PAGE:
Magazine article The Christian Century

Political Islam on Defensive across the Middle East

Magazine article The Christian Century

Political Islam on Defensive across the Middle East

Article excerpt

The backlash against Muslim Brotherhood rule in Egypt comes as secular forces across the Middle East are rising up in opposition to political Islam. Divisions reach from top leaders to the street.

Political leaders in Saudi Arabia, United Arab Emirates, Kuwait and Jordan have sided with the Egyptian military and secularists who backed the July 3 ouster of President Mohamed Morsi.

On the streets of Cairo, mobs and snipers have attacked Morsi supporters, forcing security forces accused of slaughtering the Islamists to stand between them and the mob. The violence in Egypt echoes similar, though less deadly, backlashes against Islamic ruling parties in Tunisia and Turkey.

"The Egyptian uprising two years ago was against the Egyptian army," says Michael Rubin, a Middle East expert at the American Enterprise Institute. But after one year of Muslim Brotherhood rule, "suddenly (Egyptians) are coming out in the streets seeing the army as their savior."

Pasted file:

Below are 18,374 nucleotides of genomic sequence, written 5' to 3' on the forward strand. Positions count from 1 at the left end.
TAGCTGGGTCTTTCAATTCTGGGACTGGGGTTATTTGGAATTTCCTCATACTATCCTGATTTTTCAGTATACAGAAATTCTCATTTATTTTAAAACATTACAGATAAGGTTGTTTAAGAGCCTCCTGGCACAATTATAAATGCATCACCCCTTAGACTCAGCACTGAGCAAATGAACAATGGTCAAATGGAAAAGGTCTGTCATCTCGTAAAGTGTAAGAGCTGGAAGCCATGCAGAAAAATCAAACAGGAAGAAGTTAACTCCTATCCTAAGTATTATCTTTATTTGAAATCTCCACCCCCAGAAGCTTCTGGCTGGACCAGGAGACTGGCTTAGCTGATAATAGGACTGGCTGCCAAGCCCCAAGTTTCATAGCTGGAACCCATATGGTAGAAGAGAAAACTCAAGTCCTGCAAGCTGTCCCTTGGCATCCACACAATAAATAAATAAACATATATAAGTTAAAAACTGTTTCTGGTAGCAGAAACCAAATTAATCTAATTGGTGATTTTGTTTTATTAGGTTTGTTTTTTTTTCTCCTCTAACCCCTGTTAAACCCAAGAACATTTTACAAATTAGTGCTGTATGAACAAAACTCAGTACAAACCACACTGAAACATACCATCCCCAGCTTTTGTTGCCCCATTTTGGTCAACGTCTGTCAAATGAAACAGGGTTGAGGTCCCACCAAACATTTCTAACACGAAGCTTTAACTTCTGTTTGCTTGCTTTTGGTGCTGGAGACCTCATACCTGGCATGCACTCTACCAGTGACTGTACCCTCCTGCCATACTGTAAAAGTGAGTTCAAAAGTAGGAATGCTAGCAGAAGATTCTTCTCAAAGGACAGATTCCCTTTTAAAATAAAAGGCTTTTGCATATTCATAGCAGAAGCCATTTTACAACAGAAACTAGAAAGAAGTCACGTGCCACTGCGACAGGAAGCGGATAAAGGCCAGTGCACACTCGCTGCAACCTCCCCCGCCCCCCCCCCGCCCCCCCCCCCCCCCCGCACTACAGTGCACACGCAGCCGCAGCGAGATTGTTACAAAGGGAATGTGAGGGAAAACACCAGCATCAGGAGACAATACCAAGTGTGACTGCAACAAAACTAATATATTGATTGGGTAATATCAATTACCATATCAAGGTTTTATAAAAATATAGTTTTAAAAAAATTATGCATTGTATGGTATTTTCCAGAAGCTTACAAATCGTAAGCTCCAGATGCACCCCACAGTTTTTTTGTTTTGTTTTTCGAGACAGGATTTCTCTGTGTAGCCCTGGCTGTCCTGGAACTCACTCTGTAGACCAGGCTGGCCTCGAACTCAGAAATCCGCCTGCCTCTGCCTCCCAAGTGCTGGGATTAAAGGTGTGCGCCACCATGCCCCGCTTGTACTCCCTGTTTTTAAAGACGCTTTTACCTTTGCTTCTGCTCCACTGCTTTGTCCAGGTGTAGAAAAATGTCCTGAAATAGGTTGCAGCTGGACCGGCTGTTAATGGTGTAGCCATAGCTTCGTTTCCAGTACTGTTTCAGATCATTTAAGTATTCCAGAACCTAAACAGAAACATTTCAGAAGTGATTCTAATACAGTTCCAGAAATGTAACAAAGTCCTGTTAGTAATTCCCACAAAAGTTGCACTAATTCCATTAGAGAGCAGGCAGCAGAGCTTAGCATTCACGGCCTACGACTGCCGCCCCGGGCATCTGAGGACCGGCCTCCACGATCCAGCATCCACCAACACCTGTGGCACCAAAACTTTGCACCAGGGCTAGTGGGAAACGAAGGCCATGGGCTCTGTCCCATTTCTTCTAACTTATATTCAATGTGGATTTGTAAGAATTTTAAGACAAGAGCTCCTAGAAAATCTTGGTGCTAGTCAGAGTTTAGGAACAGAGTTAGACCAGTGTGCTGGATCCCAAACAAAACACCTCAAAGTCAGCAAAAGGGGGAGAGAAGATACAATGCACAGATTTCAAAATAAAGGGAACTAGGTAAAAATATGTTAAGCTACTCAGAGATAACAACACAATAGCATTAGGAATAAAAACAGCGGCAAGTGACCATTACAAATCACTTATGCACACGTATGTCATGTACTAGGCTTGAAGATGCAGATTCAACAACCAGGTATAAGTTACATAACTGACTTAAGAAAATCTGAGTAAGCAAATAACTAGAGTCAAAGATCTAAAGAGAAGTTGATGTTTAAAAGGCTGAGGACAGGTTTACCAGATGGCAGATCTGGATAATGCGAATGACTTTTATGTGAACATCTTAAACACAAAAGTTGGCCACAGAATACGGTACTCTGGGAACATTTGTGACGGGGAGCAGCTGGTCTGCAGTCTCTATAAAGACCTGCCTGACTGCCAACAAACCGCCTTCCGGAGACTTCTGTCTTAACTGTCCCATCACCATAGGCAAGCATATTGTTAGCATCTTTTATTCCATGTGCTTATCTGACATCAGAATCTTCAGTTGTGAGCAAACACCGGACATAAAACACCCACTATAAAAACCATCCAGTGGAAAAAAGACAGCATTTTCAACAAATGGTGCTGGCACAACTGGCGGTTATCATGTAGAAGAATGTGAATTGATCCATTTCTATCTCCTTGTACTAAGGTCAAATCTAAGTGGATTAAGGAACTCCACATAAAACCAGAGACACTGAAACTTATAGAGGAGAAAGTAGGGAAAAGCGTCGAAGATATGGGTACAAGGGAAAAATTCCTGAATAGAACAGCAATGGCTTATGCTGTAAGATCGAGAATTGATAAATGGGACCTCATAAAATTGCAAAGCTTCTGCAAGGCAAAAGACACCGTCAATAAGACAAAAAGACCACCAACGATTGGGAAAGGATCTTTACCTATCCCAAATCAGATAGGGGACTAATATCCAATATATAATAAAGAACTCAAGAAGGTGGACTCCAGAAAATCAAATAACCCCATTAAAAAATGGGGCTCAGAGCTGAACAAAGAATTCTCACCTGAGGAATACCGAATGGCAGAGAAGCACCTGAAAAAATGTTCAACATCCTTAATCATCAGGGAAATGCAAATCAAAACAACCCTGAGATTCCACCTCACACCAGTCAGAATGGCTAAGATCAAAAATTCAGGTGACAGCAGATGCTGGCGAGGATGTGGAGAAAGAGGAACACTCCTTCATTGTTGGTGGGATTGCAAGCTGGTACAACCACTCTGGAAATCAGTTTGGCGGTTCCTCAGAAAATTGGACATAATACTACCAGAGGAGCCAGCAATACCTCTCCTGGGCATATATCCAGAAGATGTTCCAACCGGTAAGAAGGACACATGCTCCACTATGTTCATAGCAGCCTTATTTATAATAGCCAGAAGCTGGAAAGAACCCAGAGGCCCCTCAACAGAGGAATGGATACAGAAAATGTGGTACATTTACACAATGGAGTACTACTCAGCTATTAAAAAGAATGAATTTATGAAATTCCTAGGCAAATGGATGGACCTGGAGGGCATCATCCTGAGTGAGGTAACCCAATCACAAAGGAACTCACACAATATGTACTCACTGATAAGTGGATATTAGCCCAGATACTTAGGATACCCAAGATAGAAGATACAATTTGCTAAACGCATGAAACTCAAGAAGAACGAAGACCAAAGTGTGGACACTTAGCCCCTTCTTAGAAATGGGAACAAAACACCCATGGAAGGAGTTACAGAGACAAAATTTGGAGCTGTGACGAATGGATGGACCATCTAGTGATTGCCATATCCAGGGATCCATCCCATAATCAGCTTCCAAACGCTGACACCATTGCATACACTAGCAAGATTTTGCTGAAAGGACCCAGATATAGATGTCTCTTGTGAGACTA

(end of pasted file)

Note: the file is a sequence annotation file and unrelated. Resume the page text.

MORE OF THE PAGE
Egypt's anti-Brotherhood uprising had caused at one point at least 900 deaths in clashes. On August 19, some 25 policemen were killed by masked gunmen on the Sinai Peninsula, an area of frequent clashes between Islamist militants and security forces.

The turmoil in Egypt came after the May-June protests in Turkey against what protesters there described as the creeping authoritarianism of that country's ruling party and its president, Recep Tayyip Erdogan.

In Tunisia, the birthplace of the Arab Spring, the Islamist Ennhada party has been deadlocked with secularists demanding that it step aside and allow a caretaker government to take charge.

Secularists emboldened by Morsi's ouster in Egypt took to the streets there weeks ago after the assassination of a second secularist politician this year by Islamist gunmen.

"We've seen a backlash against the first wave of political actors of the immediate post-revolutionary moment," says Robert Satloff, executive director of the Washington Institute for Near East Policy. Whether secularists "are making a play everywhere" is unclear, Satloff says, and Gulf states are following their own national interests.

Gulf states, led by Saudi Arabia, are supporting the Egyptian military against the Muslim Brotherhood in Egypt. …

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